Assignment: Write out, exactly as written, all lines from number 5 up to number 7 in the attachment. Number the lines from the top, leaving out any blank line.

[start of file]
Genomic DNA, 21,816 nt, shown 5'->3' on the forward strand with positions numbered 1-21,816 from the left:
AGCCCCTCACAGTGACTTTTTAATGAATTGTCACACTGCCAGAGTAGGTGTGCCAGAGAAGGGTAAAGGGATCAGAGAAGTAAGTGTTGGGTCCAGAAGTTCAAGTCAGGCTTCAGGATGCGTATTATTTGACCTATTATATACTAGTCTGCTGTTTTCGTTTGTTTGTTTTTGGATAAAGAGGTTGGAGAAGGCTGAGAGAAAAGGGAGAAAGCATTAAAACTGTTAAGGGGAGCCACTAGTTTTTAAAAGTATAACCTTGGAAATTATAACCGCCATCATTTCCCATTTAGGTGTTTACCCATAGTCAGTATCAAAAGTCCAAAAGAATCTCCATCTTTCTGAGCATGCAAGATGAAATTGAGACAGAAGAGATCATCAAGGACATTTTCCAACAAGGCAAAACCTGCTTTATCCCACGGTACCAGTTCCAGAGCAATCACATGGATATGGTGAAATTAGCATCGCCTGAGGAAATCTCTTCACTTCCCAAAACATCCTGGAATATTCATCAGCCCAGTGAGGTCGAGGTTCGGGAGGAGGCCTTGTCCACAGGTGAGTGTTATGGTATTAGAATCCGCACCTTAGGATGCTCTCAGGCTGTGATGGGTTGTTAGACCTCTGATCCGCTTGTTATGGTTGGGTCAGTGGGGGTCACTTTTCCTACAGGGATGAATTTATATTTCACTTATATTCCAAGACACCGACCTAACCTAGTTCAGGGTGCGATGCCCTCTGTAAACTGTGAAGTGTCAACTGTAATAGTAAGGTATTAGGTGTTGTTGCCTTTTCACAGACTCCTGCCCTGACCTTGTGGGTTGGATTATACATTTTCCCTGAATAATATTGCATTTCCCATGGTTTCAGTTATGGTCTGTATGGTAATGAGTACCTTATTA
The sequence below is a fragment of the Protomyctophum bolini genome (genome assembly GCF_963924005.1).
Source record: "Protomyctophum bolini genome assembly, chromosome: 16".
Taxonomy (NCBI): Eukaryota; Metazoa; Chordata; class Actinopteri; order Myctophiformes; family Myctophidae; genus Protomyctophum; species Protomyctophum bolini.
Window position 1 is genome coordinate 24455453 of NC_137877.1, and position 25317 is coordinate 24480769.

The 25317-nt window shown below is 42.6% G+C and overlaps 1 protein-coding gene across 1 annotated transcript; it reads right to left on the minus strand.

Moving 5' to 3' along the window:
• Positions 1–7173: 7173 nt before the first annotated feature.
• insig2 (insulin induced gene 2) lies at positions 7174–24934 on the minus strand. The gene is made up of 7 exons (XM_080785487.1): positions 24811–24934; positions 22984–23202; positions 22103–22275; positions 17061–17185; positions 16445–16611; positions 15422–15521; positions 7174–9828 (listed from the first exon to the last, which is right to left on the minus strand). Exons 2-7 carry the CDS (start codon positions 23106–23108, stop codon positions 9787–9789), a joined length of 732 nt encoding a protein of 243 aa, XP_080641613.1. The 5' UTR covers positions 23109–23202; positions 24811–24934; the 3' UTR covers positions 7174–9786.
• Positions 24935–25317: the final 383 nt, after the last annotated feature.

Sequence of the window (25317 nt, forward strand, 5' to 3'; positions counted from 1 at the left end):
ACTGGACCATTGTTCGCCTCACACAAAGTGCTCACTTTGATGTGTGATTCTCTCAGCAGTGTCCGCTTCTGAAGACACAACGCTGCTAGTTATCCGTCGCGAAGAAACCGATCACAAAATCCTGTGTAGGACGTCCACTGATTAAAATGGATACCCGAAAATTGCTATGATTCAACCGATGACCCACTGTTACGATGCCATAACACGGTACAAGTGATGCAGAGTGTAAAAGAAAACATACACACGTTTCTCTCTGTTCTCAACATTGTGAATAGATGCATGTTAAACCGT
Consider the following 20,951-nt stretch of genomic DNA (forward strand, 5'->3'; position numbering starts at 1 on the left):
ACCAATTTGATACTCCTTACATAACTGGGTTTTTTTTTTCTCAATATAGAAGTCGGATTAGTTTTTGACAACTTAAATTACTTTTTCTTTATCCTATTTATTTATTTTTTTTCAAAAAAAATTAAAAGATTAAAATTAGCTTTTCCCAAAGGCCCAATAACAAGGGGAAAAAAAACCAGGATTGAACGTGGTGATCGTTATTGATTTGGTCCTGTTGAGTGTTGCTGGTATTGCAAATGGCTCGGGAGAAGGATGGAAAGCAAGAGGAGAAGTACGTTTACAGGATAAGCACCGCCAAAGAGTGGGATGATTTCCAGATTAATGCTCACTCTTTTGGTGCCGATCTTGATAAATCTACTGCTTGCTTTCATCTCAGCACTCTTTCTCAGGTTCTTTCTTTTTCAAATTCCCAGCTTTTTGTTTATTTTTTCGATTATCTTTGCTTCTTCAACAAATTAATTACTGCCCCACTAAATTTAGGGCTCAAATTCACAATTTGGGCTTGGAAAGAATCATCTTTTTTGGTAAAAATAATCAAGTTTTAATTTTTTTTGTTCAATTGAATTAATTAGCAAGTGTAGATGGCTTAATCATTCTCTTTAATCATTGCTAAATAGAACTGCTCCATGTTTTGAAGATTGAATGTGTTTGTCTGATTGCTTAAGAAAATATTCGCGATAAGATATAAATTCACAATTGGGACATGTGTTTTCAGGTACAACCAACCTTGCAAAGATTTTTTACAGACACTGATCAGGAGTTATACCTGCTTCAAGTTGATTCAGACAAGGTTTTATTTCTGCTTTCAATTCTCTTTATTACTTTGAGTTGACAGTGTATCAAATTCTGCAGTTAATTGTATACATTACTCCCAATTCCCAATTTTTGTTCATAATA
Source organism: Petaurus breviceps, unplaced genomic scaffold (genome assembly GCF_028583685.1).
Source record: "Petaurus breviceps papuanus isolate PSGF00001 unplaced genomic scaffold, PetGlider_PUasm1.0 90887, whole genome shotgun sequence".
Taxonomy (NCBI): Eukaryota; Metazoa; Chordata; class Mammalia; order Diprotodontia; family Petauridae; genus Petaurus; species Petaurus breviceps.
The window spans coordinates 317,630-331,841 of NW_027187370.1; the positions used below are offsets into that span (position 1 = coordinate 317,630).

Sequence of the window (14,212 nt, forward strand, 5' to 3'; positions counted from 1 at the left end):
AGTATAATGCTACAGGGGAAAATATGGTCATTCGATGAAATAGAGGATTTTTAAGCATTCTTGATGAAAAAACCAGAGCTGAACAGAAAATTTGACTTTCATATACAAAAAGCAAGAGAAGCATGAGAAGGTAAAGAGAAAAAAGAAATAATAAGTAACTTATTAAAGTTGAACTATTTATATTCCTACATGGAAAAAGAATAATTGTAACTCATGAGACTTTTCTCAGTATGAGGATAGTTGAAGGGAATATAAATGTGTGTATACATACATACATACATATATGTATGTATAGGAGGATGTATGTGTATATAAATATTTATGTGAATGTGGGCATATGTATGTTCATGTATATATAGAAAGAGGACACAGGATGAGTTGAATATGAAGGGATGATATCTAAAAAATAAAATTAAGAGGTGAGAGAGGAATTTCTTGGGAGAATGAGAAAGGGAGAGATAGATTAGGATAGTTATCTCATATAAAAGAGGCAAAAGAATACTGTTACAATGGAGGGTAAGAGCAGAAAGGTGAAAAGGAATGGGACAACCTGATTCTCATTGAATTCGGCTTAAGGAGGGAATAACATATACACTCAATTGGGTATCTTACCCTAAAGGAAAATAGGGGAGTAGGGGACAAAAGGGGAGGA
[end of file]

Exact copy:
Taxonomy (NCBI): Eukaryota; Metazoa; Chordata; class Actinopteri; order Myctophiformes; family Myctophidae; genus Protomyctophum; species Protomyctophum bolini.
Window position 1 is genome coordinate 24455453 of NC_137877.1, and position 25317 is coordinate 24480769.

The 25317-nt window shown below is 42.6% G+C and overlaps 1 protein-coding gene across 1 annotated transcript; it reads right to left on the minus strand.